Roy walked away, intent on finding this girl his sister had sent him for. Any lingering hope in a romantic reunion with Anne had been extinguished, but he did have a renewed hope that perhaps there was someone out there with whom he was meant to be, as Anne and Gilbert so obviously were.

His eyes scanned the crowd for the girl, whom Dorothy had described as pretty and petite, with brown hair, and carrying a flowered handbag. So intent he was in his search that he barely felt his legs catch on something on the ground, though he certainly felt himself falling forward to the dirty floor of the station.

Roy brushed himself off in disgust and turned to see what had caused his fall. A flowered handbag sat at his feet, its contents spilling out. He could just see tufts of brown hair showing under the hat of the woman trying to gather the items. She stood then, a heart-shaped face looking on with concern from beneath her hat.

"Are … are you OK?" she asked tentatively. Roy realized Anne likely would have laughed at such a display, but not this dignified lady.

Perhaps Dorothy had sent him for a reason after all.

A moment after Roy walked away, Anne reemerged through the crowd and made her way to Gilbert. After a quick embrace, he took her bags and steered her toward the door.

"Why do I feel as if we're trying to escape rather than just leave?" Anne asked in bewilderment as they darted toward a waiting carriage.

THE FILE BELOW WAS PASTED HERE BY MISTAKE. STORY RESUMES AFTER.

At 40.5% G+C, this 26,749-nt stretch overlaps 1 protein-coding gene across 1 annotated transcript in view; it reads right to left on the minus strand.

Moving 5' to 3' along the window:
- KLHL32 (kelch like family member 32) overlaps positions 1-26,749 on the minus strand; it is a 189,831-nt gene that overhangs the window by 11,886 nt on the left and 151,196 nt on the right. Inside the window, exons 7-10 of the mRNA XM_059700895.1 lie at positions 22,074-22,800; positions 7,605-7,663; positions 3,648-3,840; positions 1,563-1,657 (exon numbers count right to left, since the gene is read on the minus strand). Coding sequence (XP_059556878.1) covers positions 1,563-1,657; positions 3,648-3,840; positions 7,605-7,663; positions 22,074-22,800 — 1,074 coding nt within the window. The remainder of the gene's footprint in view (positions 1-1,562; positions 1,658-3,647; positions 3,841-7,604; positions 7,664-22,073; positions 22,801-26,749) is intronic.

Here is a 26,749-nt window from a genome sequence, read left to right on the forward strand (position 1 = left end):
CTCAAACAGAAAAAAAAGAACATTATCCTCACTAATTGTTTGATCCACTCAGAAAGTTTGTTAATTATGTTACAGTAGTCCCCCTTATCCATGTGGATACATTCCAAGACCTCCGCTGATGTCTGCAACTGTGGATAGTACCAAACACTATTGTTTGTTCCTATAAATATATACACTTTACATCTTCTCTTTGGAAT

Gilbert laughed. "Because we are."

Anne looked at him quizzically.

"Unless you'd prefer we go back inside and you can talk to Roy Gardner."

Gilbert had told Anne at Christmas his plan to work on the railroad for the summer. It was an idea she had endorsed none too enthusiastically. She searched the school calendar for an opportunity to see him before he left, and, finding a long weekend at the end of May, had written Phil Blake asking for a place to stay for the weekend.

But the only weekend Anne could leave Summerside and Gilbert wasn't working at the hospital was one in which Phil and Jonas were taking their two little sons to Bolingbroke. So, instead Anne had to look for a hotel to stay for the three nights.

"If my boarding house had an extra room, I'm sure you could stay there. But, every room is occupied," Gilbert said.

"Ah, well, what would Mrs. Lynde say then, anyway?" Anne said, leaning in to kiss him.

After a bite of supper at restaurant by flickering candlelight, Gilbert found a hotel not far from his boarding house that had a room for Anne. He carried her bags into the narrow, dimly lit room, then quickly retreated to the doorway before the temptation not to retreat to the doorway became too great.

"I should be going."

Anne followed him to the doorway and kissed him, perhaps a little longer than a polite goodnight kiss, her arms a little tighter around his neck, her body a little closer to his. After she pulled away, ever so slightly, Gilbert looked into her upturned face and saw that mischievous look — the one she wore when they sent their Avonlea Notes to Charlottetown, the one he only had ever seen on her face when she was scheming or thinking of something that would horrify most of the people who saw her only as the proper B.A. schoolmarm. He was quite certain he was the only one who ever saw that look and the only one who saw that side of her.